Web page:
The calcineurin/nuclear factor of activated T cells (NFAT) signaling pathway is best known for its role in T lymphocyte activation. However, it has become increasingly apparent that this signaling pathway is also involved in the regulation of cell growth and development in a wide variety of different tissues and cell types. Here we have investigated the effects of sustained NFATc1 signaling on the growth and differentiation of the murine 3T3-L1 preadipocyte cell line. Remarkably, we find that expression of a constitutively active NFATc1 mutant (caNFATc1) in these immortalized cells inhibits their differentiation into mature adipocytes and causes them to adopt a transformed cell phenotype, including loss of contact-mediated growth inhibition, reduced serum growth requirements, protection from growth factor withdrawal-induced apoptosis, and formation of colonies in semisolid media. Furthermore, we find that caNFATc1-expressing cells acquire growth factor autonomy and are able to proliferate even in the complete absence of serum. We provide evidence that this growth factor independence is caused by the NFATc1-dependent production of a soluble heat-labile autocrine factor that is capable of promoting the growth and survival of wild type 3T3-L1 cells as well as potently inhibiting their differentiation into mature adipocytes. Finally, we demonstrate that cells expressing caNFATc1 form tumors in nude mice. Taken together, these results indicate that deregulated NFATc1 activity is able to induce the immortalized 3T3-L1 preadipocyte cell line to acquire the well established hallmarks of cellular transformation and thereby provide direct evidence for the oncogenic potential of the NFATc1 transcription factor.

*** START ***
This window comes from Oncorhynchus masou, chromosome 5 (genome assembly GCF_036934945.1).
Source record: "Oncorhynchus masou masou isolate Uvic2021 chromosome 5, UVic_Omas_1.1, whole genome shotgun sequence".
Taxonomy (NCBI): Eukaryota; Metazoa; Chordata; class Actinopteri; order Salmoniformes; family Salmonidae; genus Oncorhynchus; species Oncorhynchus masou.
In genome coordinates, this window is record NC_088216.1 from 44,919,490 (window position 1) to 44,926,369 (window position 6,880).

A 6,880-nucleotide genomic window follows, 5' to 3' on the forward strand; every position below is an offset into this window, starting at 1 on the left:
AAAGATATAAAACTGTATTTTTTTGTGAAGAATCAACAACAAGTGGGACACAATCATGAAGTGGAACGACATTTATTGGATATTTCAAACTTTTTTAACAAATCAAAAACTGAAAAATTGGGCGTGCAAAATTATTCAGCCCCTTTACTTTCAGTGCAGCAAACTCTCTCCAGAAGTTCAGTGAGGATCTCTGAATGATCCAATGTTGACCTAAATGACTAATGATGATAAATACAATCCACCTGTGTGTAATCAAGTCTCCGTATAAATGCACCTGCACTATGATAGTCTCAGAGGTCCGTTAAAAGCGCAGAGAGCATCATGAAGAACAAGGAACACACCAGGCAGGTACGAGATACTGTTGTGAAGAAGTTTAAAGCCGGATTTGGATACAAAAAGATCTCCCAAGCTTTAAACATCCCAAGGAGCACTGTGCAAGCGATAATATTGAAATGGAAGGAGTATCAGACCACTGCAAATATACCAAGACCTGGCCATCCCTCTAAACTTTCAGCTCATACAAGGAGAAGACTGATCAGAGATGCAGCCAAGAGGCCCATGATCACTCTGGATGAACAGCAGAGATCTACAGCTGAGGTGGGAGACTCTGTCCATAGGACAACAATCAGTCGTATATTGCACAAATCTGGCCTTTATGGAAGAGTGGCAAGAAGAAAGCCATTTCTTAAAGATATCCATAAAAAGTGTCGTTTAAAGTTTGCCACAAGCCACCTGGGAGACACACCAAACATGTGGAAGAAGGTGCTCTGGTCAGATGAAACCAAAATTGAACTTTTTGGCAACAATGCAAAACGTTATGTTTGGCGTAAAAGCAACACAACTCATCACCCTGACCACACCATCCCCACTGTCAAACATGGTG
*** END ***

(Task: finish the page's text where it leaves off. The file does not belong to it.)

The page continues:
View details for DOI 10.1074/jbc.M300528200
View details for Web of Science ID 000182818600107
View details for PubMedID 12598522